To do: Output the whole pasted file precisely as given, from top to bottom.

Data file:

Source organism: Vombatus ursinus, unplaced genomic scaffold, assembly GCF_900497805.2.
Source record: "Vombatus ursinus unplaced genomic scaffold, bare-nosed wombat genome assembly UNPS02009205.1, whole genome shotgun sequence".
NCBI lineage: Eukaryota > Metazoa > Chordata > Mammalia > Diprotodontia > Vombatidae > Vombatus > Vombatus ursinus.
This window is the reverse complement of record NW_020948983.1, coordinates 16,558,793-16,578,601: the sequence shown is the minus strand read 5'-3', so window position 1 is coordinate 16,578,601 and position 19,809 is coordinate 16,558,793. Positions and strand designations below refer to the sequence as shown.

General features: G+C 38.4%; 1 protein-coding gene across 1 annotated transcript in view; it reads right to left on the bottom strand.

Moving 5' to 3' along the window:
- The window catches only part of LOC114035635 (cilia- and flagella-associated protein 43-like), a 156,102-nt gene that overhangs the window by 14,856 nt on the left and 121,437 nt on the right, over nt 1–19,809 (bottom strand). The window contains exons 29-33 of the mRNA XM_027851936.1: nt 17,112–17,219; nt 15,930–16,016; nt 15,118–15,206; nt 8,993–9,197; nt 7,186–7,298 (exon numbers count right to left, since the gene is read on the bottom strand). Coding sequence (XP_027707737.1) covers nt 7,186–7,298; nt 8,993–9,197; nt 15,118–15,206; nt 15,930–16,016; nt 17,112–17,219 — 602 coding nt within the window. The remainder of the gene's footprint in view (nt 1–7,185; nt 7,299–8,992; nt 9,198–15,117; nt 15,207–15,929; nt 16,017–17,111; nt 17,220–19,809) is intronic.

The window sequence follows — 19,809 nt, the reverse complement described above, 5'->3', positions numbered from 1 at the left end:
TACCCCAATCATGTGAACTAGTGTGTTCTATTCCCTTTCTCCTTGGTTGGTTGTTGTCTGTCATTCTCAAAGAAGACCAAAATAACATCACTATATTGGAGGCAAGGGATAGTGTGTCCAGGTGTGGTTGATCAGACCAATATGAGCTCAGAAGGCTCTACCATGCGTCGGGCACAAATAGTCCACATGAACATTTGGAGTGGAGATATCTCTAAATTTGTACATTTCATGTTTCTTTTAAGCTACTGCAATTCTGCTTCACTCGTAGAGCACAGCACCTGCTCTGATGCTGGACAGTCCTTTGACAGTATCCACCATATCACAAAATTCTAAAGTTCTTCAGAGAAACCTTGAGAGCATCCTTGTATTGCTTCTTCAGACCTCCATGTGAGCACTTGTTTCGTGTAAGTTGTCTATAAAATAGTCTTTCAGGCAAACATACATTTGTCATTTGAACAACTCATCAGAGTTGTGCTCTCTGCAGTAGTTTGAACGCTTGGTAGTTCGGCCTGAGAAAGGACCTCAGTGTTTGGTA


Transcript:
Source organism: Vombatus ursinus, unplaced genomic scaffold, assembly GCF_900497805.2.
Source record: "Vombatus ursinus unplaced genomic scaffold, bare-nosed wombat genome assembly UNPS02009205.1, whole genome shotgun sequence".
NCBI lineage: Eukaryota > Metazoa > Chordata > Mammalia > Diprotodontia > Vombatidae > Vombatus > Vombatus ursinus.
This window is the reverse complement of record NW_020948983.1, coordinates 16,558,793-16,578,601: the sequence shown is the minus strand read 5'-3', so window position 1 is coordinate 16,578,601 and position 19,809 is coordinate 16,558,793. Positions and strand designations below refer to the sequence as shown.

General features: G+C 38.4%; 1 protein-coding gene across 1 annotated transcript in view; it reads right to left on the bottom strand.

Moving 5' to 3' along the window:
- The window catches only part of LOC114035635 (cilia- and flagella-associated protein 43-like), a 156,102-nt gene that overhangs the window by 14,856 nt on the left and 121,437 nt on the right, over nt 1–19,809 (bottom strand). The window contains exons 29-33 of the mRNA XM_027851936.1: nt 17,112–17,219; nt 15,930–16,016; nt 15,118–15,206; nt 8,993–9,197; nt 7,186–7,298 (exon numbers count right to left, since the gene is read on the bottom strand). Coding sequence (XP_027707737.1) covers nt 7,186–7,298; nt 8,993–9,197; nt 15,118–15,206; nt 15,930–16,016; nt 17,112–17,219 — 602 coding nt within the window. The remainder of the gene's footprint in view (nt 1–7,185; nt 7,299–8,992; nt 9,198–15,117; nt 15,207–15,929; nt 16,017–17,111; nt 17,220–19,809) is intronic.

The window sequence follows — 19,809 nt, the reverse complement described above, 5'->3', positions numbered from 1 at the left end:
TACCCCAATCATGTGAACTAGTGTGTTCTATTCCCTTTCTCCTTGGTTGGTTGTTGTCTGTCATTCTCAAAGAAGACCAAAATAACATCACTATATTGGAGGCAAGGGATAGTGTGTCCAGGTGTGGTTGATCAGACCAATATGAGCTCAGAAGGCTCTACCATGCGTCGGGCACAAATAGTCCACATGAACATTTGGAGTGGAGATATCTCTAAATTTGTACATTTCATGTTTCTTTTAAGCTACTGCAATTCTGCTTCACTCGTAGAGCACAGCACCTGCTCTGATGCTGGACAGTCCTTTGACAGTATCCACCATATCACAAAATTCTAAAGTTCTTCAGAGAAACCTTGAGAGCATCCTTGTATTGCTTCTTCAGACCTCCATGTGAGCACTTGTTTCGTGTAAGTTGTCTATAAAATAGTCTTTCAGGCAAACATACATTTGTCATTTGAACAACTCATCAGAGTTGTGCTCTCTGCAGTAGTTTGAACGCTTGGTAGTTCGGCCTGAGAAAGGACCTCAGTGTTTGGTA